Mutallib was the name of the
master who had made the balaban. Museum workers had calculated
that this balaban, according to the Hijri calendar,8
had been completed on June 30, 1516.
Soviet times were different from now. The museums had more financial
resources than they have now. At that time, museum workers had
tried to buy Fatulla's balaban, but Fatulla would not sell it
to them. He allowed them to take photos of it, to send these
photos wherever they wanted to, to write whatever they wanted
to about it, but the instrument remained on the upper shelf of
the buffet and became more respected.
Alakbar's apartment was four
floors below Fatulla's. He was a copper smith. In former times,
he had a small brass studio on Basin Street, near Tram Station
No. 11. Then when that street was enlarged, his studio was destroyed
so he had to live off tinning copperware.
After the collapse of the Soviet Union, a very strange thing
happened. First foreigners, and then Baku brokers or middlemen
suddenly appeared, like bees attracted to sap. They began to
pay significant amounts of money for copper kettles, trays, samovars,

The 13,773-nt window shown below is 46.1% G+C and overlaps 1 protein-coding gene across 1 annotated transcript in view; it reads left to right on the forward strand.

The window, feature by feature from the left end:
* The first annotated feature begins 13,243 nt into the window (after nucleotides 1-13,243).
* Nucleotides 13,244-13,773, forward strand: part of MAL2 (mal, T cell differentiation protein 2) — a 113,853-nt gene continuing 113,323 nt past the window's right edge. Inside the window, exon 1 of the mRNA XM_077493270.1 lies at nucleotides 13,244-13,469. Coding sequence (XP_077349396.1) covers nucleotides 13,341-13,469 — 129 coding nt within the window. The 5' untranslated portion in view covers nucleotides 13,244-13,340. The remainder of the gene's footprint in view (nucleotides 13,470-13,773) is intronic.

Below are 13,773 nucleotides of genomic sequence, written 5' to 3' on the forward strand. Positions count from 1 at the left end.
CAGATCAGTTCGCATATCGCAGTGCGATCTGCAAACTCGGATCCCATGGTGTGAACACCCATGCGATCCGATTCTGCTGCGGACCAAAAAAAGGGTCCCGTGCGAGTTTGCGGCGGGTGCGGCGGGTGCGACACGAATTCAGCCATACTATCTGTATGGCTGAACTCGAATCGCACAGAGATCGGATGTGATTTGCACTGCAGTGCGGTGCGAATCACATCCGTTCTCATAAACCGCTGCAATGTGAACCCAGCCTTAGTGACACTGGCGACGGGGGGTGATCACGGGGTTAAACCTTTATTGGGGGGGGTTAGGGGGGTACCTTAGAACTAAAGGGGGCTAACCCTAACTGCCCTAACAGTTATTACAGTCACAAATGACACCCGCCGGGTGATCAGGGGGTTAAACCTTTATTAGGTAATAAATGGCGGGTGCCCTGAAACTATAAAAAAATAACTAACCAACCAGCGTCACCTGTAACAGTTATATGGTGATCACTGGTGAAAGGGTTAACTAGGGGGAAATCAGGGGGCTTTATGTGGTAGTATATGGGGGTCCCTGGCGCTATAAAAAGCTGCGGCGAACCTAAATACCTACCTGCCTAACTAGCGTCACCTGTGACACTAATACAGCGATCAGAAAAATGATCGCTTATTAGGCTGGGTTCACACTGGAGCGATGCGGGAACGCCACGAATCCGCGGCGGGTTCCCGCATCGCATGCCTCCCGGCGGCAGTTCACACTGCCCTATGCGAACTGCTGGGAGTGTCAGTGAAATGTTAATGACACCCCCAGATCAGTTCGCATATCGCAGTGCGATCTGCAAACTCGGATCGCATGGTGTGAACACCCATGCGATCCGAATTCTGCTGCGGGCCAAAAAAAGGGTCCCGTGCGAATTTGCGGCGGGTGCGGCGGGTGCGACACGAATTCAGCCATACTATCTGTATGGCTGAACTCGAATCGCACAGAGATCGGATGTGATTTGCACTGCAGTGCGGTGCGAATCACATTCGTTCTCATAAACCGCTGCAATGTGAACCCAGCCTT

and other copperware left in the dust in Alakbar's basement that
turned out to be rare. After the copperware in his basement was
all sold, Alakbar himself became a broker and Brazier Alakbar
soon turned into one of the richest men in the block. He even
bought himself a Mercedes. Indeed, this Mercedes had been manufactured
in 1986, but still it was a Mercedes.
Alakbar had come three times to Fatulla's house, like a cat catching
the whiff of meat. He wanted to buy that balaban. And every time
he came, he upped the price he was willing to pay for the balaban.
The last time Fatulla had told him: "Alakbar, the door of
this home is always open to you. But don't ever bring up this
subject again". After this, knowing Fatulla's character,
Alakbar never succeeded with the balaban issue.